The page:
All good things (s/p surgery)

Signing out of the (general) surgery suite with a happy heart, a full stomach, and maybe more brain cells. ✌️

Highlights of the week include obligatory photoshoots in the operating room. This is what we do when there are no more pending procedures. I’m actually really happy to be here. (It may or may not have taken 20 minutes for me, Shaira, and Erika to be satisfied with our photos.)

Throwback to 2020

Sometime early in 2020, a bit before the lockdown officially began: we were clueless clerks waking up at ungodly hours to report to the surgery departments of East Avenue Medical Center, then Ospital ng Makati, then The Medical City.

At that time, I had no love for surgery. In fact, I actively dreaded scrubbing in for procedures. The feeling was born from my healthy fear of scrub and circulating nurses, the rumors I’d hear about scary residents and attendings, the way everyone kept moving too fast for me to follow. I like to go my own pace.

In fact, I think I dreaded surgery so much that my body knocked me out for five whole days with a bonus medical certificate for sinus infection.

Read: Nine Things I Learned in Clerkship

But we never cross the same river twice. Maybe it’s the air, the passing of time, or even myself that evolved, but I actually looked forward to time in the OR suite this 2021. Only the ephemeral is of lasting value, and all that. I finally unlocked the secrets of getting along with the scrub and circulating nurses (in one memorable moment, the secret is shared love for KPop). And none of the residents or attendings inspired the fear of god.

The pace was just right.

2/17/2020. Watching the whiteboard back in clerkship. Now even this area’s changed –renovation meant a bigger locker room for female doctors, taking over this little kiosk area, and the pandemic meant no more standing around in groups.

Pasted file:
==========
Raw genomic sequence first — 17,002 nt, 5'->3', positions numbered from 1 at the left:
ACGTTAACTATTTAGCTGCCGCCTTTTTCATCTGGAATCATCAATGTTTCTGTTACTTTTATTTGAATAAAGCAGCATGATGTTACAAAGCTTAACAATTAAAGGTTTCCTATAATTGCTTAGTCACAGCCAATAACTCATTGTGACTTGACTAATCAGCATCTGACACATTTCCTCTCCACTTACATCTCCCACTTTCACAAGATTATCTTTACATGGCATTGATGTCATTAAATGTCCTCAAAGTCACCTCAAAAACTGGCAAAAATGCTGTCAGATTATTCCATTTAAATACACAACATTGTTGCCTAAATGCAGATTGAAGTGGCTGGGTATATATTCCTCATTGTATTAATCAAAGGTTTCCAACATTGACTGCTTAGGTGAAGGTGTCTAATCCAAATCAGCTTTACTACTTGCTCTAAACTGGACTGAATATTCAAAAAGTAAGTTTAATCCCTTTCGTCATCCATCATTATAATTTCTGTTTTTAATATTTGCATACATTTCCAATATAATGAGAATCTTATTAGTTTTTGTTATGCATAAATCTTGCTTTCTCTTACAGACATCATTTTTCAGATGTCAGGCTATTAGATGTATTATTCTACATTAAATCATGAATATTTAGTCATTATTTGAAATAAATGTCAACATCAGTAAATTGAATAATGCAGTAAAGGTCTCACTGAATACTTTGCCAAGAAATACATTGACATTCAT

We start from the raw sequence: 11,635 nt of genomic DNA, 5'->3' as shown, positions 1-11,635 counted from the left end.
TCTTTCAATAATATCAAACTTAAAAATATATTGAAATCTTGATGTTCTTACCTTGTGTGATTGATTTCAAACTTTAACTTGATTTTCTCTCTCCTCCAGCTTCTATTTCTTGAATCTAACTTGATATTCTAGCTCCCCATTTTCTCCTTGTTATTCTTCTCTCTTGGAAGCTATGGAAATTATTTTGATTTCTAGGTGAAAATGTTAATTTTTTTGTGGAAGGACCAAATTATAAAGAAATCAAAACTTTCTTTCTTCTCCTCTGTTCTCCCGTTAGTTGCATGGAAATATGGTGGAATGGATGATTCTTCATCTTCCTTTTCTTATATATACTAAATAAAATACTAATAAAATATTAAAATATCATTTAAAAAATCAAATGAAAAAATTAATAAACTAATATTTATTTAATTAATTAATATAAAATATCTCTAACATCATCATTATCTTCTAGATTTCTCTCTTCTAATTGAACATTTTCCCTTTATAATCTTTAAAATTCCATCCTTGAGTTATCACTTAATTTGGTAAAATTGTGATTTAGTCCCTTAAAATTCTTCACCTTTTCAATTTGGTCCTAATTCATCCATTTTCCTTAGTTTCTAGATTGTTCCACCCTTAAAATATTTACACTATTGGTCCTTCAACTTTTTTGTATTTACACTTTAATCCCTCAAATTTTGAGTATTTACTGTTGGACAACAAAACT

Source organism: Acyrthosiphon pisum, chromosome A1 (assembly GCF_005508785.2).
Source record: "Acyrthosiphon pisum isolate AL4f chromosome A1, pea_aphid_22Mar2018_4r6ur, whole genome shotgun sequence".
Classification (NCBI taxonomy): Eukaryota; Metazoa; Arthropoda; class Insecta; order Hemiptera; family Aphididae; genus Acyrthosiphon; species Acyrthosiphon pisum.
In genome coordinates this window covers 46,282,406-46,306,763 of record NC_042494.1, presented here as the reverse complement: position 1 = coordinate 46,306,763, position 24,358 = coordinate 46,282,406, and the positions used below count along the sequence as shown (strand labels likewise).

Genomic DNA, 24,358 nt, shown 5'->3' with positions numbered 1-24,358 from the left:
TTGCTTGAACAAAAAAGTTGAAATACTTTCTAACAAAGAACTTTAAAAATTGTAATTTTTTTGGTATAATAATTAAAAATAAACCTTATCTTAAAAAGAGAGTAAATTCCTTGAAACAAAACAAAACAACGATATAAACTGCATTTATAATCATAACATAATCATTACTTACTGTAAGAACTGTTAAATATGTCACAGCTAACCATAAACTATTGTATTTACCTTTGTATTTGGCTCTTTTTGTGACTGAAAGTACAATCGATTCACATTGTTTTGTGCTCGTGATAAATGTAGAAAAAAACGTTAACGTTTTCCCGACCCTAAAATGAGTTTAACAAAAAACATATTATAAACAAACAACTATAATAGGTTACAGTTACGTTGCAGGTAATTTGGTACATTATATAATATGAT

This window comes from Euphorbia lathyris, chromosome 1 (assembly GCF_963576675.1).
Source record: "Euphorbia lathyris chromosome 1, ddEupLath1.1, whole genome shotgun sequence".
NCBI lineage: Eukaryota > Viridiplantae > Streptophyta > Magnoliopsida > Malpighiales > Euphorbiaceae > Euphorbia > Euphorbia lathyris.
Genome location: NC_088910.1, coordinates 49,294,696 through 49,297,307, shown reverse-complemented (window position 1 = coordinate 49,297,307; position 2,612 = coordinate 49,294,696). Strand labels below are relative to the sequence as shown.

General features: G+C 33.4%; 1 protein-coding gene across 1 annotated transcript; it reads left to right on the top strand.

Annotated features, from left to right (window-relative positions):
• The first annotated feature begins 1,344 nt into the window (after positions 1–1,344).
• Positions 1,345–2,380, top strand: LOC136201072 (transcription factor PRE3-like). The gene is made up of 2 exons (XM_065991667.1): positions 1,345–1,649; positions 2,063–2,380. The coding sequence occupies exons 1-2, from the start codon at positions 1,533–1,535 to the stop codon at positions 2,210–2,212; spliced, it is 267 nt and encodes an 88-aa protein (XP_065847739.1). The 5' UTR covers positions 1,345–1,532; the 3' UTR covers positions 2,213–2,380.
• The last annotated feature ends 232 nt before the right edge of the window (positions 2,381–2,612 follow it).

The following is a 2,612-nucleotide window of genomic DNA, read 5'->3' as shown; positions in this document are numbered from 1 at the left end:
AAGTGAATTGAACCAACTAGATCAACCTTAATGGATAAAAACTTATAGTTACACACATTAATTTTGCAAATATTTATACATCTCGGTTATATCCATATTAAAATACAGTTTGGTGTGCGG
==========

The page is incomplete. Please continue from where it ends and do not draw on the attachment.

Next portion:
Fast forward

I don’t know if it’s the thought of boards happening in a couple months’ time that’s messing with my perception of time, but moments either come by too quickly or not at all. I blink and I’m in the OR suite, scrubbing in for a 8-hour case (I will never forget that first day). I blink again and I’m scrubbing out.

Blink, and it’s two shifts in the ER. Then the floors. Then it’s done.

How is it almost July?

Simple interrupted. Got to stitch a small laceration in the ER, which is already a blessing because our ER duties were otherwise benign. Maybe too benign… Shaira and I probably only saw around 15-20 trauma/surgery referral cases over two days.

Making the rounds

Rotating in the surgery suite meant some lull time in between surgical procedures and errands. I got to meet many new clerks (aka fourth year medical students) also rotating in surgery. I’d talk about the three clerks that apparently fainted during our first week of rotation, but I’d rather not immortalize a sensitive issue.

Intellectually I know I was also as close-to-clueless when I was a clerk, but there was something precious about seeing others don a sterile gown or try closed gloving for the first time. (I did my best to help, I promise). Even writing SOAP notes was an adventure. I’m really rooting for you, batch 2022. I’m sure you’ll be great interns next year! Claiming it!

Surgery floors intern + stellar surgery floors resident + really precious surgery floors clerks. I’ve always disregarded floors work as a hospitalist-averse, but I had two really smooth duties! And we also maybe had free milk tea from Doc Anton. ❤️

I don’t know how floor SRODs (surgery residents-on-duty) keep their head on. At least forty patients spanning four floors? And somehow the energy to educate watchers and families, update consultants, coordinate with nurses, report to seniors, and feed errant interns and clerks?

My muscles are flagging just thinking about it. My brain also.

But there was something even more impressive than their ability to power through endless hours of work and equally endless tons of pressure –it was the ability to reflect only the best, and to let the worst of things go.